Scroll to content
School Logo

Coldfair Green Community Primary School

Community, Aspiration, Resilience

Contact Us

Writing

Principles for the teaching and learning of writing

 

 “Writing is a tool for making children members of their classroom community. This challenges the traditional belief that writing is a solitary ability; rather, writing is a social activity that can represent a source of engagement for a child, who perceives it as meaningfully connected to his or her multiple experiences in the classroom community.”

Boscolo, 2009

 

How do we teach writing?

As a school, we aim to follow a 7-stage process to teaching writing. This will vary depending on Key Stage as to what needs to be adapted for the needs of the children and of course is differentiated where needed in each class. The 7 stages are as follows:

  1. Introduction to genre/text type - exploring audience and purpose. 
  2. Exploring features of genre/text type - exploring language features (grammar / punctuation / vocab) and text features (structure).
  3. Practising - practise applying language and text features in context (modelling and shared writing).
  4. Planning - structure / style / grammar / punctuation. 
  5. Drafting - (first write) differentiated examples. 
  6. Editing / Re-drafting - informed by in-depth teacher marking / inclusion of next steps. 
  7. Independent writing - Application of text features in different contexts. Teacher provides summative comment. Self / peer assessment evaluation. 

 

Cross-Curricular Writing

The same approach to writing is used across the curriculum. Children write extended pieces of text in all curriculum subjects and these are planned and taught in the same way, attention being paid to the spelling, grammar and punctuation that should be being used by a child of that age. Writing in the foundation subjects is moderated to ensure that standards in writing are as high in other subjects as  they are in writing in English lessons.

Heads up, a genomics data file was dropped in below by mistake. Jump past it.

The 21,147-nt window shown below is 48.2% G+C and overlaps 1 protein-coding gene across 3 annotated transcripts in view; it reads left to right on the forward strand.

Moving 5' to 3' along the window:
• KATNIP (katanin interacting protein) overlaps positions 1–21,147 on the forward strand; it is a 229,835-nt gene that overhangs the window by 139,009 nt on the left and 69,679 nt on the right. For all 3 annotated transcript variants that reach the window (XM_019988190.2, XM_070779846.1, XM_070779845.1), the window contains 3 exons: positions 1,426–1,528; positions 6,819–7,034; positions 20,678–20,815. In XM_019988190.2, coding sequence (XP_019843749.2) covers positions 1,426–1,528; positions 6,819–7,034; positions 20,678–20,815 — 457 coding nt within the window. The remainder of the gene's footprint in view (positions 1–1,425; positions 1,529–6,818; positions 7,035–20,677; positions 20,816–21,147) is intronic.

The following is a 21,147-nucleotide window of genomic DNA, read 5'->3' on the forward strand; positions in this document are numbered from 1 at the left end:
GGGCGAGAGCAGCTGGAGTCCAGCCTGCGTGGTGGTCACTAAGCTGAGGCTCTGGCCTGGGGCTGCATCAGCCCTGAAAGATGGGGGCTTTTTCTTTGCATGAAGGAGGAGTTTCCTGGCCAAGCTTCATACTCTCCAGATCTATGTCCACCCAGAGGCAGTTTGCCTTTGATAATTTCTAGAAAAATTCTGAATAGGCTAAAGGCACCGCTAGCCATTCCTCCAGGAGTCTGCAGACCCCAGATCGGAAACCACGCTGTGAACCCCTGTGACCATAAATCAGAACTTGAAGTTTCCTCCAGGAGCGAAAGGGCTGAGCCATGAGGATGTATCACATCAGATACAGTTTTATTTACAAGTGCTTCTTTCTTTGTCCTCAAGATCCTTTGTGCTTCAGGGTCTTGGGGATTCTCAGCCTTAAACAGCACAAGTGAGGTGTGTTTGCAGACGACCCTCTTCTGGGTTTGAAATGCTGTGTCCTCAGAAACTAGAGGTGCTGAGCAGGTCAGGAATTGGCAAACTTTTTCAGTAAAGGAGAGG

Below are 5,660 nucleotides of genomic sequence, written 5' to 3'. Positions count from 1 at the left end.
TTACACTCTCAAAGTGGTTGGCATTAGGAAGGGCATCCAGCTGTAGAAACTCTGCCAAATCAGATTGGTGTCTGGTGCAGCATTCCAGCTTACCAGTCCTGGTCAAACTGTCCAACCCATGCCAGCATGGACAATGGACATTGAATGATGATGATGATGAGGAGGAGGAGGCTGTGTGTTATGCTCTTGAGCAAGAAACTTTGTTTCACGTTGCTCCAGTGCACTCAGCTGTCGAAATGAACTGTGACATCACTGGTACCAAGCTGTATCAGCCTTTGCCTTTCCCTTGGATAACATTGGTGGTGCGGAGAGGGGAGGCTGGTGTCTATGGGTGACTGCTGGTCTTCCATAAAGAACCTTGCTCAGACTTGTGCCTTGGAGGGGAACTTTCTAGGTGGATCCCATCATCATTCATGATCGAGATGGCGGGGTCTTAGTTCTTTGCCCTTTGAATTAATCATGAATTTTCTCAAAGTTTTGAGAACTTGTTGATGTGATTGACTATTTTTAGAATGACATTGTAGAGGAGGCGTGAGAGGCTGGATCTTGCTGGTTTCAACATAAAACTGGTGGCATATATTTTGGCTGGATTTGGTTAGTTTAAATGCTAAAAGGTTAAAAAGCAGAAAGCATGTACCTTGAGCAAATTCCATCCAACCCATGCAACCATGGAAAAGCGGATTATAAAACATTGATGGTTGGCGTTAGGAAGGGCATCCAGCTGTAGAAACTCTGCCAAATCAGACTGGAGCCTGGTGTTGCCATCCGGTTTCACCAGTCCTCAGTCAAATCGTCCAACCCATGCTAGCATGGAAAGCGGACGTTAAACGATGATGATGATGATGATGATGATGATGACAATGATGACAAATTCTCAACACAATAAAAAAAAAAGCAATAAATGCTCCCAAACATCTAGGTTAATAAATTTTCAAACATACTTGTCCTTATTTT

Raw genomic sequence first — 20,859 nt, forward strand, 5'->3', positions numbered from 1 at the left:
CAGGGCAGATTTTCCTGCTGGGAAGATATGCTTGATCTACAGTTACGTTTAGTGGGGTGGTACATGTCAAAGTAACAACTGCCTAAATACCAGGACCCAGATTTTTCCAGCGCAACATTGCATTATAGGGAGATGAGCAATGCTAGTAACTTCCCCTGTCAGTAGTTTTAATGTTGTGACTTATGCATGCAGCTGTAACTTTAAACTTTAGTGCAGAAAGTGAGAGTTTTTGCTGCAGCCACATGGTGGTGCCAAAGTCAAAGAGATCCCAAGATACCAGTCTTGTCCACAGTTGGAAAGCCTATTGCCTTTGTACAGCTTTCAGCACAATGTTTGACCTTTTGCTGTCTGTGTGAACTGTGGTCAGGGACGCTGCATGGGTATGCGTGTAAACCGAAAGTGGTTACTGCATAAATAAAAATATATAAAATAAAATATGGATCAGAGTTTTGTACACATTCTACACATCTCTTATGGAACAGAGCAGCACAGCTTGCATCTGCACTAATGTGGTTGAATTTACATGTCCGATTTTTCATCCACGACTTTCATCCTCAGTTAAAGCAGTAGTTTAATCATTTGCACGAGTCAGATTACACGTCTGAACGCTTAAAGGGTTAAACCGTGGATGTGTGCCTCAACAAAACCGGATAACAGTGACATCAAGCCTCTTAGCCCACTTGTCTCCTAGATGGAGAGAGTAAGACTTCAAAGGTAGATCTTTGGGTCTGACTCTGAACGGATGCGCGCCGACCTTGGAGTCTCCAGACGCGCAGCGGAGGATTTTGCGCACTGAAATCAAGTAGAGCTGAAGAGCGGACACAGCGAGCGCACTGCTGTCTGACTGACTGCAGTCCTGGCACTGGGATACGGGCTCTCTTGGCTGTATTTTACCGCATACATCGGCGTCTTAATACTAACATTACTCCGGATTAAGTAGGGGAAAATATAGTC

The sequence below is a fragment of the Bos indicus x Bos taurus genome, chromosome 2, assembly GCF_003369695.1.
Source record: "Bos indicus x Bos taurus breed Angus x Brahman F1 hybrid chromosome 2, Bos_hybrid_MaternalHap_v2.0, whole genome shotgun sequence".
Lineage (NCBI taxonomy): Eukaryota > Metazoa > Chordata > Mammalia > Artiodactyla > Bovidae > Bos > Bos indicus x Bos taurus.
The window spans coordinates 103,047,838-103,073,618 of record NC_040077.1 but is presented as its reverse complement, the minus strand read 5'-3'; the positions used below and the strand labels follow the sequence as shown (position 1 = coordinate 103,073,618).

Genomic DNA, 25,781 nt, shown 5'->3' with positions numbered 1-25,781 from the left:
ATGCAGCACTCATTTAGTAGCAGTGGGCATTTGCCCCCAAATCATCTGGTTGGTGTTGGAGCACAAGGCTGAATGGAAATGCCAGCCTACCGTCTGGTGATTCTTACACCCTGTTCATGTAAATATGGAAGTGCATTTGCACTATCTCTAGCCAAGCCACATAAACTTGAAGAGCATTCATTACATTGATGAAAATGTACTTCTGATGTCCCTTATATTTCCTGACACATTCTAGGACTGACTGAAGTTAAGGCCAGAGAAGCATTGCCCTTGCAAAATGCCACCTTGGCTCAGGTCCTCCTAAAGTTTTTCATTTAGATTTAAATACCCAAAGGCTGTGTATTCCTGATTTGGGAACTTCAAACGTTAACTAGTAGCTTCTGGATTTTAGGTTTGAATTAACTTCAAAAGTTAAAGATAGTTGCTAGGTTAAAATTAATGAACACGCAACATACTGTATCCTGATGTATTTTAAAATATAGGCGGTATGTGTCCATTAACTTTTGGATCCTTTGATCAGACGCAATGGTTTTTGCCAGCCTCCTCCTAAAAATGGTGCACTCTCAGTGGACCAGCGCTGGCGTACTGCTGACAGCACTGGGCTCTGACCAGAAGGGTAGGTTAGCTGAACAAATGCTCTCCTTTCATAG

Spelling and Grammar

Spelling and grammar (SPaG) are taught discreetly in additional short sessions within the week, however the bulk of children’s SPaG learning occurs within the context of teaching in English lessons.

SPaG objectives are carefully matched to units of work enabling them to be taught and learnt within a meaningful context. English starters are often linked to spelling and grammar to reinforce learning. Examples of SpaG will often be drawn out of whole-class guided reading sessions so that children can see how features of grammar can be applied to good effect in writing (i.e. how the experts do it!).

 

 

Speaking and Listening

Speaking and listening are vital for developing vocabulary and grammar and underpin reading and writing. They are taught and modelled by adults across the school. Staff have high expectations of how children speak and listen carefully to the spoken word; they support children in developing their competence and confidence in the spoken language through our talk for writing approach in KS1 and shared reading of a class text in KS2. The use of Standard English is encouraged in the classroom environment. Opportunities are created for talk in a range of contexts and forms: whole class discussion, small group discussion, paired discussion, individual contribution, role play etc.

Top